On a steel or aluminum boat, how are teak decks fastened down? I assume that they are not screwed down, but only bedded. So why do the teak decks on a fiberglass boat need to be fastened? Is it because the underlying deck of a fiberglass boad is not stiff enough? Did builders of fiberglass boats substitute teak deck strength for fiberglass deck strength?
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Old 20-09-2014, 12:16   #42
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Re: Teak decks fastened from inside cabin

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Quick question regarding teak decks, only marginally related.

On a steel or aluminum boat, how are teak decks fastened down? I assume that they are not screwed down, but only bedded. So why do the teak decks on a fiberglass boat need to be fastened? Is it because the underlying deck of a fiberglass boad is not stiff enough? Did builders of fiberglass boats substitute teak deck strength for fiberglass deck strength?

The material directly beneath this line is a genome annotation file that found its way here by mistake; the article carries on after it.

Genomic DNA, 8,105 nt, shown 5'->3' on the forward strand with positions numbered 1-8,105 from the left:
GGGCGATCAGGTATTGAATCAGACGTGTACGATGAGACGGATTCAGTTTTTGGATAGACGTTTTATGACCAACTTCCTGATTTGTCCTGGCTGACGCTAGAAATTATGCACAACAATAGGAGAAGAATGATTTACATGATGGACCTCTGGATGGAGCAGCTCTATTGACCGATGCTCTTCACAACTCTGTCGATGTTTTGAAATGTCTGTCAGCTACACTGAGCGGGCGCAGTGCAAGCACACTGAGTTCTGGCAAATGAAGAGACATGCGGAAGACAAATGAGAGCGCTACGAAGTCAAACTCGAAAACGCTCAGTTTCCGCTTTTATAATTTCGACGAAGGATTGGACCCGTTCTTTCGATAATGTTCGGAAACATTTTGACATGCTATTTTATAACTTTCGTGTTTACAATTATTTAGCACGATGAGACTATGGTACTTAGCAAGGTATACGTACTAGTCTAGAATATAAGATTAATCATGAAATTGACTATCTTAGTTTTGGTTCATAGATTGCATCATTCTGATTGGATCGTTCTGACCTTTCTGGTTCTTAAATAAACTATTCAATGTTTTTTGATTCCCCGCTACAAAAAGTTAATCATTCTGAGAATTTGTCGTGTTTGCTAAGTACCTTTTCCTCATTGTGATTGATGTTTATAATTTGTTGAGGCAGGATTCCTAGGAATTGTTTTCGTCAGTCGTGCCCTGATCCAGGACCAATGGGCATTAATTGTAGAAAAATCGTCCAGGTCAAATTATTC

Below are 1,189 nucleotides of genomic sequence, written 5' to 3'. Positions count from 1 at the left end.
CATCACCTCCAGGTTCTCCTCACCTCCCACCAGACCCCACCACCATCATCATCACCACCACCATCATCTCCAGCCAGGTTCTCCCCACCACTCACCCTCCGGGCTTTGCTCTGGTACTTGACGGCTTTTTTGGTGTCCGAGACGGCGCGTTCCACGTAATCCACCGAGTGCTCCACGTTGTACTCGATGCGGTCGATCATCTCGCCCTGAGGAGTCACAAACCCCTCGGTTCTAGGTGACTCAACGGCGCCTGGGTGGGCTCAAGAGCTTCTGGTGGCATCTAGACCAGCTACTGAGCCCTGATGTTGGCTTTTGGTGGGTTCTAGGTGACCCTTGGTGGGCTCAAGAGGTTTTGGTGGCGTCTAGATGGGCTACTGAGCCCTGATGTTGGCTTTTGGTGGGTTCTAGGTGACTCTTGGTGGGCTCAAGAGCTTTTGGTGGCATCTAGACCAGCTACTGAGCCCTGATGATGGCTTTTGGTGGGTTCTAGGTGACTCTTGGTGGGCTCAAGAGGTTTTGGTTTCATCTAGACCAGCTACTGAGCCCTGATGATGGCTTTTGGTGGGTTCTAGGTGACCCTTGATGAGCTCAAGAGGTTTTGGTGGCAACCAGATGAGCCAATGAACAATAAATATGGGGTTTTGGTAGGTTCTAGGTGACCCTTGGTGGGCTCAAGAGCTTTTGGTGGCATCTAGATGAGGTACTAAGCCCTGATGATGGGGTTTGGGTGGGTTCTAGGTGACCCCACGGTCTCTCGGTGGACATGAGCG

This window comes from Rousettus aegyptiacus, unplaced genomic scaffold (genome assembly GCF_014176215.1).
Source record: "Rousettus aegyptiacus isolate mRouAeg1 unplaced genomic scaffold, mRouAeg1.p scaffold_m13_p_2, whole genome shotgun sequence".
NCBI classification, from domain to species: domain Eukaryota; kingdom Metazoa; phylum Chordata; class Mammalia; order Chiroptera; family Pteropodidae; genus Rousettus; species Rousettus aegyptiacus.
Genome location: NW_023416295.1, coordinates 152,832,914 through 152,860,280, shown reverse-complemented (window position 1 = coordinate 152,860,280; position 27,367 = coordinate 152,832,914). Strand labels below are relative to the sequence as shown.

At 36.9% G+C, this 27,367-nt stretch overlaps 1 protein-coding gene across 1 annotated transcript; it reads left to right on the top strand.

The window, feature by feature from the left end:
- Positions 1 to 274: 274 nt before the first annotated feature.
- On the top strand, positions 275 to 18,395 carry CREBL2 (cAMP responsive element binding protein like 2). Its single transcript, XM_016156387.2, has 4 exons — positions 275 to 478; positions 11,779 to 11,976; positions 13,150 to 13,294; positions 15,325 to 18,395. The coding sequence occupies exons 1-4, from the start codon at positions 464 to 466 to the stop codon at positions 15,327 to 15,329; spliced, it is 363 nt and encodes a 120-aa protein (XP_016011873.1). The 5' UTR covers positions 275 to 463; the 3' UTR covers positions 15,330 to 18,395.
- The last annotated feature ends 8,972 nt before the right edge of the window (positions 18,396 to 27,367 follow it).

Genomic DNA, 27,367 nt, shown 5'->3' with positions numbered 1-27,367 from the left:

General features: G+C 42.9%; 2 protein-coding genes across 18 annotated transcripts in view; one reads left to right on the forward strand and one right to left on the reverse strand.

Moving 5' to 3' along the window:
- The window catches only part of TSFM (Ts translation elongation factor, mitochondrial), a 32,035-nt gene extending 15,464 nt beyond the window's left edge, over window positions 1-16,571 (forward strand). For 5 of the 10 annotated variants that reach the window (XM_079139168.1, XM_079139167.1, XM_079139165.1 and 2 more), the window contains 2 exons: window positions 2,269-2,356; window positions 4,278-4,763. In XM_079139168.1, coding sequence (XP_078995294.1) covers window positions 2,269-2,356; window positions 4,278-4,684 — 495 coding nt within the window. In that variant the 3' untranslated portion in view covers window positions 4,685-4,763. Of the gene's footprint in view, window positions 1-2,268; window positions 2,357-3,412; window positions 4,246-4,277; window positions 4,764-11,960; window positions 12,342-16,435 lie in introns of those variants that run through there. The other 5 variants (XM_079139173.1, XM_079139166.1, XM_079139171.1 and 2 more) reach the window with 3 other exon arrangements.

After removing the screwed down decks on my HC38 years ago I found myself asking the same question.. why the screws? The planks came off in small chunks they were so stuck... even with the screws out.
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Old 20-09-2014, 13:58   #43
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Re: Teak decks fastened from inside cabin

You have to hold the planks in place. They may warp, twist or bend especially after being exposed to the elements. Bedding compounds like Polysulfide and Polyurethane have good adhesive characteristics after they have cured but not before. These caulks also don't like steady pressure so wouldn't glue a board in place that wanted to twist or otherwise move about. So you need mechanical fasteners to attach traditional 4 quarter teak decks in place.

Traditionally decks were 3/4 inch (4 quarter) or more thick lumber. Takes a lot of force to hold them in place so fasteners are needed. Newer boats are using much thinner material that they are gluing in down with epoxy. Can be done with the thinner more pliable material because weights will hold them in place till the epoxy cures. Unfortunately, this thinner teak decking has a relatively short life span as it can break the glue bond and come loose or wear to the point of needing replacement quickly.